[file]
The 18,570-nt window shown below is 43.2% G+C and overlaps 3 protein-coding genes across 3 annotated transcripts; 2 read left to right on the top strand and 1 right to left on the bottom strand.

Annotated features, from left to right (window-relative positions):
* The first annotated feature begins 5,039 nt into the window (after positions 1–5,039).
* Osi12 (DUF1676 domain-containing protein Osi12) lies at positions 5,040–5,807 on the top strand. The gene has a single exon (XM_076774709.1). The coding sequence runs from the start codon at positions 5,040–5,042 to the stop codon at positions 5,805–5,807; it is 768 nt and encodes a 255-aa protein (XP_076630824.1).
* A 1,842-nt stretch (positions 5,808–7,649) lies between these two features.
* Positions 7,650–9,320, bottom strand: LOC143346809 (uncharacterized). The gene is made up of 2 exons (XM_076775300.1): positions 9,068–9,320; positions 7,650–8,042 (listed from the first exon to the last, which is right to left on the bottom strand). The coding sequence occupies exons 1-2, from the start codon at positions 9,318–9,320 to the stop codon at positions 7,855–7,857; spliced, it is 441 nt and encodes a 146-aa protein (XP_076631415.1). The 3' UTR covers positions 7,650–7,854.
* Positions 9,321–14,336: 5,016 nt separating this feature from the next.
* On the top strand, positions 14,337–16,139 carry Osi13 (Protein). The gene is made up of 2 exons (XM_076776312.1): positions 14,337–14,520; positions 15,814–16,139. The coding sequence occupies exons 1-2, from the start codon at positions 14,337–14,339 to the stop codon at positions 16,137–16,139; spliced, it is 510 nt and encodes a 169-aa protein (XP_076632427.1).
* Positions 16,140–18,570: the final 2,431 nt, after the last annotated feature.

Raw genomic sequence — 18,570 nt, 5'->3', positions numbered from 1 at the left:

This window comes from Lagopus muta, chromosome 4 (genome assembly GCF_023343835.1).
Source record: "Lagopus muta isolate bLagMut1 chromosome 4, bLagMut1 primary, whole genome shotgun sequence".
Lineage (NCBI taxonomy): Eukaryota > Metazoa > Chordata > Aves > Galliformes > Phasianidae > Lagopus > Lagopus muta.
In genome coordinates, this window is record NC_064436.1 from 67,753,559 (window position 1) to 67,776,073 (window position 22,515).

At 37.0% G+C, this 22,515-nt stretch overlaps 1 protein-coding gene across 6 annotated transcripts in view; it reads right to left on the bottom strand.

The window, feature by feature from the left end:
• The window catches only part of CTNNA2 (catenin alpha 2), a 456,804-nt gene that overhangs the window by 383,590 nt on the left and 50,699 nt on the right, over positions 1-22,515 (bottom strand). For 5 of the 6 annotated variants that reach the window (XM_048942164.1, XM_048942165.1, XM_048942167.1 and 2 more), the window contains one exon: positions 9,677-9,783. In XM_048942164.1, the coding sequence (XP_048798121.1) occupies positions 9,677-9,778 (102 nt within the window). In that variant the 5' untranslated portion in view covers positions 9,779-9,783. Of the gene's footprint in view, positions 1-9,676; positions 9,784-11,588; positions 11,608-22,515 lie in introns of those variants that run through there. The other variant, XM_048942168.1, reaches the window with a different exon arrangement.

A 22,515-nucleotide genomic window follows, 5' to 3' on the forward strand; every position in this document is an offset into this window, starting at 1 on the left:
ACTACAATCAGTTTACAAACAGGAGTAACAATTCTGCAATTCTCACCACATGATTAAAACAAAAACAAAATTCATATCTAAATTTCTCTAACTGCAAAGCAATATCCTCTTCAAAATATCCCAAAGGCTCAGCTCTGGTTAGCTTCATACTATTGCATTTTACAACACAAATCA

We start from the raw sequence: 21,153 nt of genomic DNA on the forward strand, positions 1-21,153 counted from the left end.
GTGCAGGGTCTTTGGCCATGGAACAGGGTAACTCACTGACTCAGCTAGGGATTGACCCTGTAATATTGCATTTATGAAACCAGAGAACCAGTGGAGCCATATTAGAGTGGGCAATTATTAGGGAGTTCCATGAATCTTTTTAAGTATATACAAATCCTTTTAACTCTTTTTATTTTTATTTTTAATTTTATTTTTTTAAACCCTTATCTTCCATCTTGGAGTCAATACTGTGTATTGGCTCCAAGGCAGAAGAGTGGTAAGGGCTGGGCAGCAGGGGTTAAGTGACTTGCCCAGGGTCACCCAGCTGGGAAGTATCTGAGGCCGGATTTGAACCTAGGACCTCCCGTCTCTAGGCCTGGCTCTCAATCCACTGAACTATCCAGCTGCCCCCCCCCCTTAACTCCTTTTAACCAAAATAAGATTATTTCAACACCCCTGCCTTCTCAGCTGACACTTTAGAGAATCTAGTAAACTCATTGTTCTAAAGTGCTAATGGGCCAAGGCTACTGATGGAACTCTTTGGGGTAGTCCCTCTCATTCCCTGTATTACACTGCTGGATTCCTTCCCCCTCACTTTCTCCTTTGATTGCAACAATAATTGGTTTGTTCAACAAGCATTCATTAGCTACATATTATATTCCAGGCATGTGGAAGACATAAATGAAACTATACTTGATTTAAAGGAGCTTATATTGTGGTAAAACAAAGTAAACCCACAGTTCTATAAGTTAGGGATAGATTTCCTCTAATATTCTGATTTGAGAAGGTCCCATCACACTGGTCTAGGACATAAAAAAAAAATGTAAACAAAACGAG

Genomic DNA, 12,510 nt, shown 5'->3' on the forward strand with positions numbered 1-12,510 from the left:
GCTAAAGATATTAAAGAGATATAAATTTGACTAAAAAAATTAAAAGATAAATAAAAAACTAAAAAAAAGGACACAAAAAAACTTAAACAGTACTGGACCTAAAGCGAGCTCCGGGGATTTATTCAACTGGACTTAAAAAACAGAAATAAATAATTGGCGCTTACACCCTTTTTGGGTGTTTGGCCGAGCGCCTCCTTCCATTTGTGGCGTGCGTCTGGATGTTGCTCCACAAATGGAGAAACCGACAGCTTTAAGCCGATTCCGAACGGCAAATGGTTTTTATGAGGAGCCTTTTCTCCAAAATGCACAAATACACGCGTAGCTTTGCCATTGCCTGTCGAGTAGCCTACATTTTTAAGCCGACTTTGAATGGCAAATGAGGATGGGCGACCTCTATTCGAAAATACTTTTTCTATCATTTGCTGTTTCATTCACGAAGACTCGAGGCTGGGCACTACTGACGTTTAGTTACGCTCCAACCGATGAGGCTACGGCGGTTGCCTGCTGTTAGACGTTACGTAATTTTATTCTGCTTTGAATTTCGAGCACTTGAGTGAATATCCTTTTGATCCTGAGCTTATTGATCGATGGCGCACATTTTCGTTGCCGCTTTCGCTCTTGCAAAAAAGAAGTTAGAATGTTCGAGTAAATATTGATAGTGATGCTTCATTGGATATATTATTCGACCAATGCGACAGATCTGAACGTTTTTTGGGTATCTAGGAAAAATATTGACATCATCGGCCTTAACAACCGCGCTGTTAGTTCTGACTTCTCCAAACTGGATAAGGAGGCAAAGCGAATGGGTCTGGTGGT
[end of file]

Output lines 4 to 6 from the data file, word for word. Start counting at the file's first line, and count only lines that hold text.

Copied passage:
* Osi12 (DUF1676 domain-containing protein Osi12) lies at positions 5,040–5,807 on the top strand. The gene has a single exon (XM_076774709.1). The coding sequence runs from the start codon at positions 5,040–5,042 to the stop codon at positions 5,805–5,807; it is 768 nt and encodes a 255-aa protein (XP_076630824.1).
* A 1,842-nt stretch (positions 5,808–7,649) lies between these two features.
* Positions 7,650–9,320, bottom strand: LOC143346809 (uncharacterized). The gene is made up of 2 exons (XM_076775300.1): positions 9,068–9,320; positions 7,650–8,042 (listed from the first exon to the last, which is right to left on the bottom strand). The coding sequence occupies exons 1-2, from the start codon at positions 9,318–9,320 to the stop codon at positions 7,855–7,857; spliced, it is 441 nt and encodes a 146-aa protein (XP_076631415.1). The 3' UTR covers positions 7,650–7,854.